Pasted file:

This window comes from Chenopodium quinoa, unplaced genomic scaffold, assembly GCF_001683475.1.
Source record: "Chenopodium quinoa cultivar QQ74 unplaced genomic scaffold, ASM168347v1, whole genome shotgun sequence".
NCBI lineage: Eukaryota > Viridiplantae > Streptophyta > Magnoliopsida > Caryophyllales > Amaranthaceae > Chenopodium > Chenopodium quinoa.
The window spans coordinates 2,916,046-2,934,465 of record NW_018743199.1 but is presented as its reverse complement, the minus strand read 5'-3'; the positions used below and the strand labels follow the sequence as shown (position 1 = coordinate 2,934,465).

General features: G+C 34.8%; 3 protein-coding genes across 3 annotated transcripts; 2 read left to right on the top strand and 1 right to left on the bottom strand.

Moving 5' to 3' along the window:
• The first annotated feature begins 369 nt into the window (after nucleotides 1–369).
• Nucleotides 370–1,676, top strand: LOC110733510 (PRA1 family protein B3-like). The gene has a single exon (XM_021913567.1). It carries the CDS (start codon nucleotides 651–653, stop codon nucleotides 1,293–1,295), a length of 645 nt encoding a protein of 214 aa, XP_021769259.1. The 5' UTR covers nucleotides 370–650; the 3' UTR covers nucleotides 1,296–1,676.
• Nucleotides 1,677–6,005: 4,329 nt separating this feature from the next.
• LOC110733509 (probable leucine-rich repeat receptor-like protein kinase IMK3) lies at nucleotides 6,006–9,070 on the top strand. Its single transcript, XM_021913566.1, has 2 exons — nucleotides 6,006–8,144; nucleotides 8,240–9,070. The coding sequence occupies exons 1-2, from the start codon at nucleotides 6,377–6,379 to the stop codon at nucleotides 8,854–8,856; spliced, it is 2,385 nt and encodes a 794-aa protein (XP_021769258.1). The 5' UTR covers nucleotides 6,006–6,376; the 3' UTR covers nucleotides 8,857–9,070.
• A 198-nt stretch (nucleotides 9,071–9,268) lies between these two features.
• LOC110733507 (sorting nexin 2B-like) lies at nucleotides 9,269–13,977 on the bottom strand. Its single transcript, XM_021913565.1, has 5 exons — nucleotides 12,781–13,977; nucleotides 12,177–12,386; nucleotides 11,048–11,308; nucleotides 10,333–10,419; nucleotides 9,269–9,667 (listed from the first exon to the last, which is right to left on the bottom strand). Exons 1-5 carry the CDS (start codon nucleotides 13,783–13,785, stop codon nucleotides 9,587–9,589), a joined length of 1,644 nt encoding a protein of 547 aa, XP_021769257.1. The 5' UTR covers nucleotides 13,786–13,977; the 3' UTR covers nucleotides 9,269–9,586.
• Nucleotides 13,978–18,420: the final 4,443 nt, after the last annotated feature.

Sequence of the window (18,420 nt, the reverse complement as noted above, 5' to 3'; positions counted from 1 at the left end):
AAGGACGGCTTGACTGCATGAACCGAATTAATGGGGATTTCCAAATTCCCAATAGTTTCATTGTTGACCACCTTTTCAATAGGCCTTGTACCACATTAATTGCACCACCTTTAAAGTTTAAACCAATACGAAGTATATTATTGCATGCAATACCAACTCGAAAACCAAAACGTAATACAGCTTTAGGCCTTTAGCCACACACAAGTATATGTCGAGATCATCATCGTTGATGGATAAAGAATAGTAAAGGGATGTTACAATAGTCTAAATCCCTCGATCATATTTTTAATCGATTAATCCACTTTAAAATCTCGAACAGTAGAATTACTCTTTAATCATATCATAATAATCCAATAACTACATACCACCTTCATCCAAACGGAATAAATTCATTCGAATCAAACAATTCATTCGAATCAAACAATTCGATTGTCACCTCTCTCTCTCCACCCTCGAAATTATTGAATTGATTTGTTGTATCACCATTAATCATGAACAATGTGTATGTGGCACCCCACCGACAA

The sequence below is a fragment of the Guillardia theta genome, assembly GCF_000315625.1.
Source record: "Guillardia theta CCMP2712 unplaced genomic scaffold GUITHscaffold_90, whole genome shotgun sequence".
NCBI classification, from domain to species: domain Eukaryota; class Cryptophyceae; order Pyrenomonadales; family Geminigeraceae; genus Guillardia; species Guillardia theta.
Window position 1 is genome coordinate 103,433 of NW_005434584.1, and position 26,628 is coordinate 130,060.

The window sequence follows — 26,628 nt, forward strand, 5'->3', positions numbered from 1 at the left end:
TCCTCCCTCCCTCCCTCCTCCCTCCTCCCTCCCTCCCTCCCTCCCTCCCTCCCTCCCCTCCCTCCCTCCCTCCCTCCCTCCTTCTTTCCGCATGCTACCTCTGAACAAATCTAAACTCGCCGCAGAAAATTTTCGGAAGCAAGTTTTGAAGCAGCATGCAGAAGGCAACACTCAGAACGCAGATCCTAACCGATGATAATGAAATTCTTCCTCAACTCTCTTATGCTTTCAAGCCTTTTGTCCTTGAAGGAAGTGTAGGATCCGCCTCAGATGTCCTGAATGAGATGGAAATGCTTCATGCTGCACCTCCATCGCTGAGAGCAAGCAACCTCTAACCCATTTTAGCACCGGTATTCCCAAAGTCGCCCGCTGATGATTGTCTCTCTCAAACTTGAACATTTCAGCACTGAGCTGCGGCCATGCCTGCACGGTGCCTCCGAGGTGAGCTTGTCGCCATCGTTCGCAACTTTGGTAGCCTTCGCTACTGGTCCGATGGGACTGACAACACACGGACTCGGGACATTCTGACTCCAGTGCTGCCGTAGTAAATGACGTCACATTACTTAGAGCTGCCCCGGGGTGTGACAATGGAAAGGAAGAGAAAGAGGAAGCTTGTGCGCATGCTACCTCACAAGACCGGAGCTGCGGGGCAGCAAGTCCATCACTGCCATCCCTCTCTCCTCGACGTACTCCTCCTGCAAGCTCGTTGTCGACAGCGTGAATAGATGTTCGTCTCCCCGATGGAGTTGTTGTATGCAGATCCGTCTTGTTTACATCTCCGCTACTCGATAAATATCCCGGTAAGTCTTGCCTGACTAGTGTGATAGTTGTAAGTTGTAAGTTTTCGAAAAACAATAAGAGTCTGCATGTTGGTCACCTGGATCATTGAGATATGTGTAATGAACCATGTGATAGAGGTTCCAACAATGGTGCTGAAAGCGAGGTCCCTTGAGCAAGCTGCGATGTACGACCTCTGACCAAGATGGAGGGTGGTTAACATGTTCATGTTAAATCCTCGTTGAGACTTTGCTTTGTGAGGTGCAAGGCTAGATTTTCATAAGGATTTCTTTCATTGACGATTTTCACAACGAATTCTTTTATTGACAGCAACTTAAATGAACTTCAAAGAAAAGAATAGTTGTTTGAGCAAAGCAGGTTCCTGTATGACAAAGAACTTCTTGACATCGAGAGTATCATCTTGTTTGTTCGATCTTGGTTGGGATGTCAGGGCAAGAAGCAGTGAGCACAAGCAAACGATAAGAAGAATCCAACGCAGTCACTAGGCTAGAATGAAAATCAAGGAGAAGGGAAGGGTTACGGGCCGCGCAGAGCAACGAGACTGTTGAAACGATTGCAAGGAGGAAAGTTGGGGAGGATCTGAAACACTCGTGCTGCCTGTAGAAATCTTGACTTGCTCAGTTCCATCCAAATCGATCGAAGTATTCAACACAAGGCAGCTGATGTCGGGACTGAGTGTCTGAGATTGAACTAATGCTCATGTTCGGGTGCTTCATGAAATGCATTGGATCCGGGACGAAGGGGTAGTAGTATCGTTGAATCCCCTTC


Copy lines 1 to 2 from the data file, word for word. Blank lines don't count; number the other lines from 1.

This window comes from Chenopodium quinoa, unplaced genomic scaffold, assembly GCF_001683475.1.
Source record: "Chenopodium quinoa cultivar QQ74 unplaced genomic scaffold, ASM168347v1, whole genome shotgun sequence".